Last year in 2020, you might have hosted or attended small holiday gatherings, if any. Some were in-person, and some were virtual. Overall, it was different, and this year will feel different yet again. Thankfully, we have Covid-19 vaccines, our favorite masks on hand, and more hope for safer gatherings. But is the idea of getting together with family causing some anxiety? Returning to social events isn’t easy, and it might take some practice until you feel comfortable with it again. Conversations these days can also get pretty heated, and emotions could run wild. Covid-19 is still a concern as well. So how can you navigate challenging conversations, stay safe and still enjoy the festivities? Here are a few tips to consider for managing your emotions and expectations during family gatherings over the holidays.
1. Decide on your COVID safety guidelines in advance
Take time to think about what you’ll need to feel safe during the holiday season. When do you want to wear a mask? What types of events are you comfortable attending? Talk to your host about the plan for dealing with COVID safety for the day. People have differing levels of comfort and varying beliefs about COVID. Is there an agreement about vaccinations and/or testing before gathering? Then talk with your partner and your kids about your goals and strategies during Thanksgiving get-togethers.
2. Expect intense emotions
If you haven’t been together with people you love in a long time, your gathering is bound to be emotional. Feelings will run high as people bring their excitement, desire for connection and intentions to catch up. There may also be some anxiety. Excitement and anxiety are two sides of the same coin: the brain processes them along similar pathways. Expect emotional ups and downs, and strategize how to cope with them in advance.
3. Practice self-care
Let’s face it, families can be challenging. You may have great hopes for the holiday which are dashed by a thoughtless comment from your mother or an inappropriate “joke” by your uncle. You may become overwhelmed by the stimulation and have trouble processing all of the input. Think about what you can do to stay centered and calm in advance of the gathering. Schedule some time you’ll take a walk, do some yoga, meditate, grab a break or read your book during the day.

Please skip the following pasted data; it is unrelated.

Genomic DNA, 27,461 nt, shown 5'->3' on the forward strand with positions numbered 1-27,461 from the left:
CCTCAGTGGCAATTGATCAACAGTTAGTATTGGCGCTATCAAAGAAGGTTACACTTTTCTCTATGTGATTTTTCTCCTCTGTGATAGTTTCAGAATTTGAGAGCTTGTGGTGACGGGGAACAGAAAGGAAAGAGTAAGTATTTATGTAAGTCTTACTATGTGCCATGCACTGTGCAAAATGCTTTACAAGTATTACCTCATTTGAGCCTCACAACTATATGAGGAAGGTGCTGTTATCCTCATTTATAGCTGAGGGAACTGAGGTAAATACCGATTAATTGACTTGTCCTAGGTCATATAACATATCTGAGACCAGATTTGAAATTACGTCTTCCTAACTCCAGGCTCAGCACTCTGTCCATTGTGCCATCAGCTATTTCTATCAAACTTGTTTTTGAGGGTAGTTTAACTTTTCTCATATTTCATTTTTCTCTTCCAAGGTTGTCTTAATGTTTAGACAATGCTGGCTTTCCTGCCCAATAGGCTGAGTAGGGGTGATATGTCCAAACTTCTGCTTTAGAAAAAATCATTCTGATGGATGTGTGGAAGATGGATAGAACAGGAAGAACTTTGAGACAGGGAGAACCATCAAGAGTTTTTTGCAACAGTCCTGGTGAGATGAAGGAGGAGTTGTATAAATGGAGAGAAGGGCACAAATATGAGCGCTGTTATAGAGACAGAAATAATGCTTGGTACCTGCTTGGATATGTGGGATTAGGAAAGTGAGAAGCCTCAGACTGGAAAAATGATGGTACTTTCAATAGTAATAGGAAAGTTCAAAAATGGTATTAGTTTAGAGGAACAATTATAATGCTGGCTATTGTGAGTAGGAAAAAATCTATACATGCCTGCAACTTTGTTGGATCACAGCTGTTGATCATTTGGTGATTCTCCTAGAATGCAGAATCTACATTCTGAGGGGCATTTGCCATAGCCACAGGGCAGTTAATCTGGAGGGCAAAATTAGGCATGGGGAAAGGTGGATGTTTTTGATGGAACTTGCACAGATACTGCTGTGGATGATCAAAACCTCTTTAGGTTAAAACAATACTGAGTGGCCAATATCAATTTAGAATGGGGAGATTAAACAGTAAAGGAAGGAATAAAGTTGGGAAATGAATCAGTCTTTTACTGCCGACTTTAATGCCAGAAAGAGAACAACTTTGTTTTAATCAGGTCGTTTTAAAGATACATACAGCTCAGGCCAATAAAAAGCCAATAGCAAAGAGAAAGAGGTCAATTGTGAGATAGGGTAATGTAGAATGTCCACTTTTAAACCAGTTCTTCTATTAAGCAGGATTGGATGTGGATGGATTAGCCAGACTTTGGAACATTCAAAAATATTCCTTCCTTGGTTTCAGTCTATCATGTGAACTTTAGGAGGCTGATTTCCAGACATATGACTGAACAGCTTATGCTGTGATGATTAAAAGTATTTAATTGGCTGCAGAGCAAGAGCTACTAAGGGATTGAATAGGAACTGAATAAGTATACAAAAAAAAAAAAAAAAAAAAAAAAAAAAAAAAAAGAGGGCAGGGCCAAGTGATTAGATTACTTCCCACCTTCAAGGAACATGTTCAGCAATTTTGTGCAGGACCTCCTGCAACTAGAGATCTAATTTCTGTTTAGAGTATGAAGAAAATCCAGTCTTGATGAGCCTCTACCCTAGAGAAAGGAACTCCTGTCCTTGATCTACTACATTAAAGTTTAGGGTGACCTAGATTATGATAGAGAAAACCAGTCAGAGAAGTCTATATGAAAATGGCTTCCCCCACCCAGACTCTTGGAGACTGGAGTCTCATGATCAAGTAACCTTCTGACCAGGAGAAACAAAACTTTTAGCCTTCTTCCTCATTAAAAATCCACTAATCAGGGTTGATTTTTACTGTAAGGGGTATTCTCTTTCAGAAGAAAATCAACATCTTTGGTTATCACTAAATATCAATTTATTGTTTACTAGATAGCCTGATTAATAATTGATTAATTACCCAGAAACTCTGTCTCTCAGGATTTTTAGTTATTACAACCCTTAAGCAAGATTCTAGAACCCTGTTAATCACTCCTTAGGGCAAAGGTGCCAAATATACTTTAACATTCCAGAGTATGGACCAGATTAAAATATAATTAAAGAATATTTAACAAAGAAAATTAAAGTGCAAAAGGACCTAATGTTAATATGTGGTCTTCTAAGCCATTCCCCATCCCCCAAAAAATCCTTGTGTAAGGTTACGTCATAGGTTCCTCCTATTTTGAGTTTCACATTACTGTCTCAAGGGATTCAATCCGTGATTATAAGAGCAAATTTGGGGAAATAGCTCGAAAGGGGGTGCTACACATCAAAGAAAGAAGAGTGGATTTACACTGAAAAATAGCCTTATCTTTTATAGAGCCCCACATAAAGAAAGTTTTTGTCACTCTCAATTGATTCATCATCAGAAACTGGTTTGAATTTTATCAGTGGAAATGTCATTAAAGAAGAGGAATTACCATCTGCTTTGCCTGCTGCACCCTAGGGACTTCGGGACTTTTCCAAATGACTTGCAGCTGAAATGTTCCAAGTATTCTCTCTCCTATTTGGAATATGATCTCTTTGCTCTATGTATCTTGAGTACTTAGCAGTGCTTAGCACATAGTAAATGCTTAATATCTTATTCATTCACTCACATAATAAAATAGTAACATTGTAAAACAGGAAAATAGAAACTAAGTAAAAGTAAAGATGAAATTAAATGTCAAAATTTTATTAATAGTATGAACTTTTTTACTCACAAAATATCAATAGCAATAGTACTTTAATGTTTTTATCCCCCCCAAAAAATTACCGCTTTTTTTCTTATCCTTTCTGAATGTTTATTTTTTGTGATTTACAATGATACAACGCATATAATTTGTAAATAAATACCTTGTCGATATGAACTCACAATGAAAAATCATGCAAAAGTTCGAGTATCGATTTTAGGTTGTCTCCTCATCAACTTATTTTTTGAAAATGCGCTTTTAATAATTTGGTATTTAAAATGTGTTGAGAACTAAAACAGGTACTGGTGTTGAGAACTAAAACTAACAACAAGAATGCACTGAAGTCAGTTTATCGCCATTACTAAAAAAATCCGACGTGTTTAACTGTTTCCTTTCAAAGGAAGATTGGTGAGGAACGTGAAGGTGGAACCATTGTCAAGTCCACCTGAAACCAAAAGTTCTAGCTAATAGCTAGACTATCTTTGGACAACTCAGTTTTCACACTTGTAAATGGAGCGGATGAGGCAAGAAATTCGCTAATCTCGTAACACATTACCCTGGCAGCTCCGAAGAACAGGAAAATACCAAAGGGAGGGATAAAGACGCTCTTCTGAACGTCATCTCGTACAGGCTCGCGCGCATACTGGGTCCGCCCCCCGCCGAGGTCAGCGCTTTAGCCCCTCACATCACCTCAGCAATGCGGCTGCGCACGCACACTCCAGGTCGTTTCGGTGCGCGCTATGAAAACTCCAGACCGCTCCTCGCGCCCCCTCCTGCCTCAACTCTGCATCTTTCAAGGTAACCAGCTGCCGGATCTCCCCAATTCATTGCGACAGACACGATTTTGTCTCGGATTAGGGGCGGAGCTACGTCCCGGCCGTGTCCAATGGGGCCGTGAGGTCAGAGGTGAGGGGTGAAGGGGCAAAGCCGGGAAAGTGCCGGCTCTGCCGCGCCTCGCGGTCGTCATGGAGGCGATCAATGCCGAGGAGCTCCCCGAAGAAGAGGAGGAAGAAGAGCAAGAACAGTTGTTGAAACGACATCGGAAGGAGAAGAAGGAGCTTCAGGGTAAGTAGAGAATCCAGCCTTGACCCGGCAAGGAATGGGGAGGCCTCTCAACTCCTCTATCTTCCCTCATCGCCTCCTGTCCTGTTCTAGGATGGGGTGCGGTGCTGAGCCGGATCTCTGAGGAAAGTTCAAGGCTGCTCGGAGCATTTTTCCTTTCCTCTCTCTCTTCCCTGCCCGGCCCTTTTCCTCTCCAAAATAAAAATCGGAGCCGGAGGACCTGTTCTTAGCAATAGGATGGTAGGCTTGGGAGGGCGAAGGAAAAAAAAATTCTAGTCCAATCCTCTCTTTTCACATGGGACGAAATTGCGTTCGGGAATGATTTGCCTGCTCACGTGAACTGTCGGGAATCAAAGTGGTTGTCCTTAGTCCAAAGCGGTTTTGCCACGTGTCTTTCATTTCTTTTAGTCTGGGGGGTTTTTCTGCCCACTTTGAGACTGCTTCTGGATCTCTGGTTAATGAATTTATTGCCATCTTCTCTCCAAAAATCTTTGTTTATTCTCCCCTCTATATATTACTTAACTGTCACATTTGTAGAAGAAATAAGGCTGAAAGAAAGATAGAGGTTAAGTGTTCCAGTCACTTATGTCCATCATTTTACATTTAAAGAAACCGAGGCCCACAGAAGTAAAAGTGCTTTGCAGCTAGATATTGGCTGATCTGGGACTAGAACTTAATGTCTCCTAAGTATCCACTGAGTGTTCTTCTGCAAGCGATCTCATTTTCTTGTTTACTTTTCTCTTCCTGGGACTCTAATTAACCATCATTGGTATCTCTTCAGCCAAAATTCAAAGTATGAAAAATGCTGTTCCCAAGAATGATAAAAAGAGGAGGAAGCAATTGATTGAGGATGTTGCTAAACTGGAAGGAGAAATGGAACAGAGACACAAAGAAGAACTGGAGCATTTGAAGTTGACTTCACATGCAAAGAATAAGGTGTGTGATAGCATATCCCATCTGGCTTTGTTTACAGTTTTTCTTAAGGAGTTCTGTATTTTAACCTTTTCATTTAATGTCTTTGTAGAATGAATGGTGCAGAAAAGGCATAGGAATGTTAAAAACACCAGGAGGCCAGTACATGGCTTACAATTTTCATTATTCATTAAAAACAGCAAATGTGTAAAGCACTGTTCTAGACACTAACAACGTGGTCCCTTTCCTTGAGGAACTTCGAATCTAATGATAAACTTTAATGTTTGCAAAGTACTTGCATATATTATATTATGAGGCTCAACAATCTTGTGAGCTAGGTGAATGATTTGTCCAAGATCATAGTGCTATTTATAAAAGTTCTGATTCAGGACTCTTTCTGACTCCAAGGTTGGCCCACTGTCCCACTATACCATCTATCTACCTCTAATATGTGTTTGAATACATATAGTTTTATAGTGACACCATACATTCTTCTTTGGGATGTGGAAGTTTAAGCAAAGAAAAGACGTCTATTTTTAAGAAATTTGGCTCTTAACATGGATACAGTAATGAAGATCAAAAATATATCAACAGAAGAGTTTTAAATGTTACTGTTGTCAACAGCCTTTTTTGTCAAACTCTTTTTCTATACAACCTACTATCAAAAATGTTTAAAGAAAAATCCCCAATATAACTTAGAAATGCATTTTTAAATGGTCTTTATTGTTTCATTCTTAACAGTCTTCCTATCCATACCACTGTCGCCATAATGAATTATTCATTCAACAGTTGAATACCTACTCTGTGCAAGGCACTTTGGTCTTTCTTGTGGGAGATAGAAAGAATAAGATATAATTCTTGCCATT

4. Appreciate what you have
Make time at the table to give thanks–for your health, being together, the food you have, your home. It’s been a rough 18 months, and our lives have changed dramatically. Talk with your kids about what has gone well and lessons they’ve learned from what you have all experienced. This teaches them to appreciate what they have instead of focusing on what they don’t. You will decrease negativity and increase positive thinking, which assists children and teens with practicing gratitude.
Celebrating holidays can be difficult as we navigate family dynamics, the stress of travel and competing priorities. It’s possible to relieve some of the pressure by planning ahead and carving out time to unwind. In the spirit of Thanksgiving, practice gratitude and emphasize the good instead of dwelling on the bad. Lift your own spirits by acknowledging what you’re thankful for, and help spread positive feelings among your family and friends.
Wishing you and your family a safe and happy Thanksgiving!
Read more blog posts:
- ADHD and Metacognition: Learning to reflect on your thoughts and experiences with a growth mindset
- Planning and Prioritizing Practices for ADHD Brains: What’s the plan, and when do you start?!
- Create Successful Neurodiverse Family Outings Today: Time to connect with the great outdoors!
Watch on Dr. Saline’s YouTube Channel:
- Transforming ADHD Triggers: From Upset to Reset
(ADDitude Live Q&A with Dr. Saline)
Dr. Saline’s Interviews & In the News:
- Mentally Preparing for the Chaos that Can Come From Family and Friends
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